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Census field offices begin to reopen, aim to close the gap in lagging 2020 U.S. count



U.S. Census Bureau field offices, considered the heart and soul of the effort to count every American, are beginning to reopen in Southern California months after they folded up shop in response to the coronavirus pandemic.

Field offices in San Bernardino County opened their doors last week, and the Census Bureau says its office in Orange County will resume service on Monday, June 1.

The offices were shuttered after Gov. Gavin Newsom issued stay-at-home orders March 19, under which only essential businesses could remain open. Census officials have been doing what they can since then to ensure compliance, but questionnaire responses this year clearly are lagging.

“As we headed into the pandemic, a lot of these operations shut down,” said Patricia Ramos, a spokeswoman for the U.S. Census Bureau. “A lot of the community efforts in Southern California went digital. We resorted to virtual meetings, virtual town halls and phone calls with organizations to make sure everyone was aware that the census efforts won’t stop.”

Community groups and organizations pivoted to other methods of reaching out to the public — from phone banks to text messages.

In March, the Census Bureau also suspended delivery of census packets to households that do not get direct mail, Ramos said. In San Bernardino County, many of these homes are located in mountainous and rural areas. For example, the communities around Big Bear Lake rely heavily on getting mail service to post office boxes. But the U.S. Census Bureau does not deliver to post office boxes, Ramos said.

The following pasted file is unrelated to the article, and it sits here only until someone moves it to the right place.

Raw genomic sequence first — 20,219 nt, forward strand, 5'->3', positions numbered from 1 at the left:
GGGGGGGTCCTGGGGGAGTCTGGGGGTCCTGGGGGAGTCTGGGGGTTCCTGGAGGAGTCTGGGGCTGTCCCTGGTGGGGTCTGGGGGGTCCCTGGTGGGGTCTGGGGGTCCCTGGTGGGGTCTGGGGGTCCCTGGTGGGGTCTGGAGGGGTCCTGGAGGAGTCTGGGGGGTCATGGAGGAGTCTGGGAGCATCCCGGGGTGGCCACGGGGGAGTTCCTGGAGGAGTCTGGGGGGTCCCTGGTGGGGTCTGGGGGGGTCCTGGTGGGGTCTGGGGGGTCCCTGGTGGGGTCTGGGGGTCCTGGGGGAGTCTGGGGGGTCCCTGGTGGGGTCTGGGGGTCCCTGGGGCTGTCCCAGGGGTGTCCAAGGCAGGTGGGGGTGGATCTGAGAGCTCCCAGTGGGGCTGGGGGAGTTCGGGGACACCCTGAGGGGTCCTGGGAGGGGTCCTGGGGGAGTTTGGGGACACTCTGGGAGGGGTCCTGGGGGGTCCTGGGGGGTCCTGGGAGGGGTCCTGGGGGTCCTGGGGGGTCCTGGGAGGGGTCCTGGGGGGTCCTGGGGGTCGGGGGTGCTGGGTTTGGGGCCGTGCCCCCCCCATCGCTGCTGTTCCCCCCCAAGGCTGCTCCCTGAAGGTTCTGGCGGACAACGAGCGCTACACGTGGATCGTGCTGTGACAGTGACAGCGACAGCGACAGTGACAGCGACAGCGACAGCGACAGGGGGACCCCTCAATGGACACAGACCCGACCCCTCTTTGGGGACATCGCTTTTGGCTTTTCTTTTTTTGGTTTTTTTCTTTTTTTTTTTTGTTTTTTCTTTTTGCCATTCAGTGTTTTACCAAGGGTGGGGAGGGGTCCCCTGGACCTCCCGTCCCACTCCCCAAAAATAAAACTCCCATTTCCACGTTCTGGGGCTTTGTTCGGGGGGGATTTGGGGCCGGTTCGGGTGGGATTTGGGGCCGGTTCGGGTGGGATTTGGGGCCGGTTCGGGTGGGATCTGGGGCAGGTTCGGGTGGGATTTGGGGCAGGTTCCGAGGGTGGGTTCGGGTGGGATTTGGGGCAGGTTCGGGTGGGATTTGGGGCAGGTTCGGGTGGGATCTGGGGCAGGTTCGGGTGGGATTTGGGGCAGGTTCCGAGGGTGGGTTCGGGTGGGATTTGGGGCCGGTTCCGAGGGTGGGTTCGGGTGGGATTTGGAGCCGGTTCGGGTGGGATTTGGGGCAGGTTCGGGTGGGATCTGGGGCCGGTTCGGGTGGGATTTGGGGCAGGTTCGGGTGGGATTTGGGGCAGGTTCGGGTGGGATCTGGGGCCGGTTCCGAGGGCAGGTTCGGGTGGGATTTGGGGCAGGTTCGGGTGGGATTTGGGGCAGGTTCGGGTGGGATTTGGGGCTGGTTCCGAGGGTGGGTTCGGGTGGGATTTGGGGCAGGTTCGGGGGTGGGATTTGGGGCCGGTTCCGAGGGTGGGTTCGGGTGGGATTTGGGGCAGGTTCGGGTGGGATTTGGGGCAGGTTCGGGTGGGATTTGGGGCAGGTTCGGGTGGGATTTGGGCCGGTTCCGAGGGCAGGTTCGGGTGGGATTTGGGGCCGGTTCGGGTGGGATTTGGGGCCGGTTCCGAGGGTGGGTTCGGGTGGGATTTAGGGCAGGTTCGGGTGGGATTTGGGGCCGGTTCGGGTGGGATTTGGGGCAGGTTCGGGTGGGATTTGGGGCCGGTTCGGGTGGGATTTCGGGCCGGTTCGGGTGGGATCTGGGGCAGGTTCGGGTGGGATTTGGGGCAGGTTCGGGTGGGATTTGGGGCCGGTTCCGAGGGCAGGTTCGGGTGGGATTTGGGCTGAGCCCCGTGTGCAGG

“So, they go to the front door and deliver the questionnaire,” she said.

San Bernardino County alone has 56,088 of these households, Ventura has 1,005 and Orange County has 1,741. There’s no word yet about when field offices in Los Angeles and Riverside counties will be open again.

Door knocking months away

The workers, equipped with protection such as masks, will simply deliver the questionnaires at front doors. They won’t interact with residents or anyone else — at least, not yet, Ramos said.

“That’ll only happen when we start the door-to-door knocking, which won’t take place until August,” she said.